In the past two months, the cybercriminal-controlled botnet known as TrickBot has become, by some measures, the number one public enemy of the cybersecurity community. It has survived takedown attempts by Microsoft, a supergroup of security and even the Cyber ​​Command of EE.UU. Now it appears that the hackers behind TrickBot are testing a new technique to infect the deepest recesses of infected machines, reaching beyond their operating systems and into their firmware.

Security firms AdvIntel and Eclypsium today revealed that they have detected a new component of the Trojan that hackers TrickBot use to infect machines. The previously undiscovered module checks victims' computers for vulnerabilities that allow hackers to put a backdoor in deep-seated code known as the Unified Extensible Firmware Interface, which is responsible for loading a device's operating system when it starts. Because the UEFI resides on a chip on the computer's motherboard outside of your hard drive, placing malicious code there would allow TrickBot to evade most antivirus detections, software updates, or even a total clean-up and reinstall. of the computer's operating system. Alternatively, it could be used to "lock down" target computers, corrupting their firmware to the point where the motherboard would have to be replaced.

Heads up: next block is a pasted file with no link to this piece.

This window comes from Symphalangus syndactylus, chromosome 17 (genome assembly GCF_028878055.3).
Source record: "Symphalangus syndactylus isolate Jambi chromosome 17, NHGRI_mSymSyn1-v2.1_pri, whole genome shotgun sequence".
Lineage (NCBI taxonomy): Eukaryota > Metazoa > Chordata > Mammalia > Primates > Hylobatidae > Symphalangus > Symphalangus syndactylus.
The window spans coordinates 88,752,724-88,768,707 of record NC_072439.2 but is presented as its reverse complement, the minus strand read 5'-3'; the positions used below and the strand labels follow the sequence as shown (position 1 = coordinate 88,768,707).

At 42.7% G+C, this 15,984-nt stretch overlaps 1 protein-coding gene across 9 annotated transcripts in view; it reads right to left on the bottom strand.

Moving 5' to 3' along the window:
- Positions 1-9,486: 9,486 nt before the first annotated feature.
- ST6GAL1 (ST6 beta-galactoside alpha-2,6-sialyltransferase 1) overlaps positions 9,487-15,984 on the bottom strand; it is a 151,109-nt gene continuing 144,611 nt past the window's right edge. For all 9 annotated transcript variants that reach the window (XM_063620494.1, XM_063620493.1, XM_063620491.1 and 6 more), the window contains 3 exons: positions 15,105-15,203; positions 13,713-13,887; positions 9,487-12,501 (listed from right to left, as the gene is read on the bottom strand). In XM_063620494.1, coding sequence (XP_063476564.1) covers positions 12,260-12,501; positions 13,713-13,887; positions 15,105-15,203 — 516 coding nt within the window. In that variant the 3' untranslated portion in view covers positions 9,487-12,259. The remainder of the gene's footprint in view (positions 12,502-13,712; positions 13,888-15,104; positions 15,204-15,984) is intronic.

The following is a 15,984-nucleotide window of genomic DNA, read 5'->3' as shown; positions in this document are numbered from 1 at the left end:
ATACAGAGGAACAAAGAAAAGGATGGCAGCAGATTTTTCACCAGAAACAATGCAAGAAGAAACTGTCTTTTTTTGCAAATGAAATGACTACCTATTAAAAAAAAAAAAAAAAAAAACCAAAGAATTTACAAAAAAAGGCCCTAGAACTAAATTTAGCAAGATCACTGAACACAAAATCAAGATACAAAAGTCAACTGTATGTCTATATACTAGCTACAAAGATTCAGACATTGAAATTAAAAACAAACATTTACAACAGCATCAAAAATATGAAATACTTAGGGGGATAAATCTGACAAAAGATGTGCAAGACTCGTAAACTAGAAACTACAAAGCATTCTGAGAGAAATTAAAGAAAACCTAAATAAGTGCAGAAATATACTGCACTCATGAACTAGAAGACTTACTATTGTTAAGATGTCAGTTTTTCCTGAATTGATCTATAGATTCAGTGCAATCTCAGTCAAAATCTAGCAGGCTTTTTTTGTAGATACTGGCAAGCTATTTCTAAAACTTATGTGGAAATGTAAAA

The use of that technique by TrickBot operators, which the researchers call "TrickBoot," makes the group of hackers just one of the few, and the first non-state sponsored, to have experimented in nature with UEFI-targeted malware, says Vitali Kremez, AdvIntel's cybersecurity researcher and CEO of the company. But TrickBoot also represents an insidious new tool in the hands of a brazen group of criminals, one that has already used its position within organizations to plant ransomware and teamed up with North Korean hackers focused on theft. "The group is looking for novel ways to achieve very advanced persistence in systems, to survive software updates and get into the core of firmware," says Kremez. If they can successfully penetrate the firmware of a victim machine, Kremez adds, "the possibilities are endless, from destruction to taking over the basically entire system."